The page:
Think of a cellular network, and I’ll bet you picture cellphone towers dotting the country, beaming signals into space. Think of a computer network, and maybe you imagine that little blue cord running from your computer, connected to bigger and bigger cables, until they meet a big ugly building filled with servers. But after that? You probably draw a blank.
Truth be told, the Internet is a physical thing, and our global commerce and telecommunications now depend on a series of cables–tubes, if you will–that run all across the floors of the world’s oceans, connecting far-flung countries together in a patchwork quilt of networks. All of that is amply and exhaustively illustrated over at Greg’s Cable Map (thanks Greg!).
What makes Greg’s Map cool is that you can zoom around the map, and clicking on any one tube brings up a link on the right side, showing the Wikipedia entry for that tube; all of the places that the tube connects; and at the bottom, how much data that tube can carry.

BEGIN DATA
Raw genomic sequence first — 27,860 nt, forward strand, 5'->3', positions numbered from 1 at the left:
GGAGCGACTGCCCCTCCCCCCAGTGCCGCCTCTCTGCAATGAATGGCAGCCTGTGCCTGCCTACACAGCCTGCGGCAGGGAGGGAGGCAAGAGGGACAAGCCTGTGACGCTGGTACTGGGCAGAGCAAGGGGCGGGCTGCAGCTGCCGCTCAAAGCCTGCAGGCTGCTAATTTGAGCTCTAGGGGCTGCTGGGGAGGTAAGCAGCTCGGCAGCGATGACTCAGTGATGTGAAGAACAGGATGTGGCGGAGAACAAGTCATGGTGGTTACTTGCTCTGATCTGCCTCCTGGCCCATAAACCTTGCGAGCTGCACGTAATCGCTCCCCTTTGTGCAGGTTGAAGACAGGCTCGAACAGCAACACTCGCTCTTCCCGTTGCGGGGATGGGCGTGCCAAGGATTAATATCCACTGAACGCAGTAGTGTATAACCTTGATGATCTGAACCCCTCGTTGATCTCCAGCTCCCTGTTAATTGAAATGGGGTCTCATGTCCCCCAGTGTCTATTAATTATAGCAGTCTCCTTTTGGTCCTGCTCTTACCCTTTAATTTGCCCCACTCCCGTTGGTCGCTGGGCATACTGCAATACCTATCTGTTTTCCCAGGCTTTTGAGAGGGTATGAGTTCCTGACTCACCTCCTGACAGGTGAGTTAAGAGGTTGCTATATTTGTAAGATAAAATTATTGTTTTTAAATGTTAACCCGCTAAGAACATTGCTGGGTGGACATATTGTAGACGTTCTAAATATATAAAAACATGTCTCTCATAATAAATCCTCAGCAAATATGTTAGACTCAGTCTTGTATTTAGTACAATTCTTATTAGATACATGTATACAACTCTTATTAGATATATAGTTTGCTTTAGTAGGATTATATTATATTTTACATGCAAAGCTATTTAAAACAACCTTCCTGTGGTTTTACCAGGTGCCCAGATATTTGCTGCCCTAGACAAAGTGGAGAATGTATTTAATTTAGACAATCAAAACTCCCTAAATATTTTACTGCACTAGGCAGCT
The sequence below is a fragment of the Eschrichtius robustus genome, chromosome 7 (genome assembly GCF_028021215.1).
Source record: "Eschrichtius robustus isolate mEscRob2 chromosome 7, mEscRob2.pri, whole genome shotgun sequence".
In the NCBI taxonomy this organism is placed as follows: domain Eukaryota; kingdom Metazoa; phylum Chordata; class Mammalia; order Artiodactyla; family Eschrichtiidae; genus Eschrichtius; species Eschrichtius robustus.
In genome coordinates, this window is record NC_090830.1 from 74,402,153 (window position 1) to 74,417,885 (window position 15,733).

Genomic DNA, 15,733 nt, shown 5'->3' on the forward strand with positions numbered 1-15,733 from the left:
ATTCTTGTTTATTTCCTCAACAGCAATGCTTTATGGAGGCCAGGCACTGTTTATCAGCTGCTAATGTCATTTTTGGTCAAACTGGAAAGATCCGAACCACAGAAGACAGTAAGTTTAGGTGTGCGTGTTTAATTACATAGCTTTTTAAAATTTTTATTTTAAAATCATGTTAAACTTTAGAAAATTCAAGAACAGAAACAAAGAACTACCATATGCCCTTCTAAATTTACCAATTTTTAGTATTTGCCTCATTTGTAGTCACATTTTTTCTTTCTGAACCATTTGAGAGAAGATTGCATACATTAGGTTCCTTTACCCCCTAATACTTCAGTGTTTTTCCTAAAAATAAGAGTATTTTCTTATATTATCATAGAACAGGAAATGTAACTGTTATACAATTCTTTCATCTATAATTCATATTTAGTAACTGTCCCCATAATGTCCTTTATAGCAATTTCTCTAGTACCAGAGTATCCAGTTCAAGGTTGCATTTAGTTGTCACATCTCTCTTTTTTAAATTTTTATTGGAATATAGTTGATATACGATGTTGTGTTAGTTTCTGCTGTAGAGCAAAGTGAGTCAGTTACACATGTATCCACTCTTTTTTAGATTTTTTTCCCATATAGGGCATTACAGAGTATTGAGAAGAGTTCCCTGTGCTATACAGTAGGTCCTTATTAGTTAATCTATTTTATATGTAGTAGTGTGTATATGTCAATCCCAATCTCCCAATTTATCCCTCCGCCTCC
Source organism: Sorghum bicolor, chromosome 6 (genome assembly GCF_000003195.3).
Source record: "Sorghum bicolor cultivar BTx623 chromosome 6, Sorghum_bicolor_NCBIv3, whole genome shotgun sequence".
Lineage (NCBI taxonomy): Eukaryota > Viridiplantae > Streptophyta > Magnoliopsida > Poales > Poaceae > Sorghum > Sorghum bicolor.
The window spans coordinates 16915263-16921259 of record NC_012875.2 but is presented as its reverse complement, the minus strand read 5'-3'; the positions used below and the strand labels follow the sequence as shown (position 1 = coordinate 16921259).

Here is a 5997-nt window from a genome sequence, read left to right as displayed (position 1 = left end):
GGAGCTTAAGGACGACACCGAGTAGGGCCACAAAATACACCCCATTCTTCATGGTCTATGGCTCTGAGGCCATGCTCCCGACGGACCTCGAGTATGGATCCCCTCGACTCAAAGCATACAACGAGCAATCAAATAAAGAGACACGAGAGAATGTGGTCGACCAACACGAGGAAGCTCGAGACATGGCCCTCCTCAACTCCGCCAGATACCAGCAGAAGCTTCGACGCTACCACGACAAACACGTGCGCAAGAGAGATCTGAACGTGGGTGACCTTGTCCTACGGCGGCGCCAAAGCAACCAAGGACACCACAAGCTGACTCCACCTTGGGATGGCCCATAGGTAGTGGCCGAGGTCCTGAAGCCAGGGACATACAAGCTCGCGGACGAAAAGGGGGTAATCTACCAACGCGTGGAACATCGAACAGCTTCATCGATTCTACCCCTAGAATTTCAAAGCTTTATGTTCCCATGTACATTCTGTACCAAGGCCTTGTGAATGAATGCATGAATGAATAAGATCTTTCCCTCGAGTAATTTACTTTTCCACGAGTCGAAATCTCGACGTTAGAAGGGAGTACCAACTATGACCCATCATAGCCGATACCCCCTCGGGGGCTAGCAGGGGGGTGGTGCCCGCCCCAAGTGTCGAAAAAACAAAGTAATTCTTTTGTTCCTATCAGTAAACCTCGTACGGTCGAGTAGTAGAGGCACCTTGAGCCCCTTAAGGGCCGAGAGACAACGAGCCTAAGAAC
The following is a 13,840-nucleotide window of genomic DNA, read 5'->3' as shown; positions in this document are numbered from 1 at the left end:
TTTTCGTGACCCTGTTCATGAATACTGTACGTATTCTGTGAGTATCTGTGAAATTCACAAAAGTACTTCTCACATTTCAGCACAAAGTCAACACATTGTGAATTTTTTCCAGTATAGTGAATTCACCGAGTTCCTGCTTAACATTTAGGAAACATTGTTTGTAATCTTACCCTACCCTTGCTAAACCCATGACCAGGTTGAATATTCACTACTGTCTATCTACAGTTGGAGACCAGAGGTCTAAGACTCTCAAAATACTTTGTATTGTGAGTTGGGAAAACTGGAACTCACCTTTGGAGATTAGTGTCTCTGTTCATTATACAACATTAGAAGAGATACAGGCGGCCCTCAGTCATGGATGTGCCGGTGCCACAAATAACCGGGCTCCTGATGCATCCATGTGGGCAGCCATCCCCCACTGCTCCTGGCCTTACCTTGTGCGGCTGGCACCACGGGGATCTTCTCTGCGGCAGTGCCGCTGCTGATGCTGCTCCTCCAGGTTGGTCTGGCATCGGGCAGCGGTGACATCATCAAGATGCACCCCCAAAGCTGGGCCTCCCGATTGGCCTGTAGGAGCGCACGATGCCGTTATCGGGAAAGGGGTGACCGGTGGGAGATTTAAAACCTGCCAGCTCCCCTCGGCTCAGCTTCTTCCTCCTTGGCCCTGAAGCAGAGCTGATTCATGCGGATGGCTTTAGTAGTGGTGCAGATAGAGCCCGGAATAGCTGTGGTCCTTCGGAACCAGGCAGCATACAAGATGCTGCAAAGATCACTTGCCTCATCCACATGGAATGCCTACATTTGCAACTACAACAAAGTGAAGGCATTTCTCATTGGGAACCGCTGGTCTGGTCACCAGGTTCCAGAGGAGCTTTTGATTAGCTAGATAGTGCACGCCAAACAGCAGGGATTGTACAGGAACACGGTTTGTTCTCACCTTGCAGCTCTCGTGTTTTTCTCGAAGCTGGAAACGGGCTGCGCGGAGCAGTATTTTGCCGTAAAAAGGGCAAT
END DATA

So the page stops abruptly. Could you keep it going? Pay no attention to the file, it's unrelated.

You might be surprised at how few of them there are–just a few dozen, rather than the hundreds you might guess. Nonetheless, Greg’s chart isn’t exactly a terrorist road map: The network is supposedly robust enough that fiber optic cables get torn all the time without affecting the world’s telecom traffic, as there’s enough capacity to route signals through other paths.
For more about the tubes (and pictures of the actual tubes!), check out this story from last year in Pop Sci.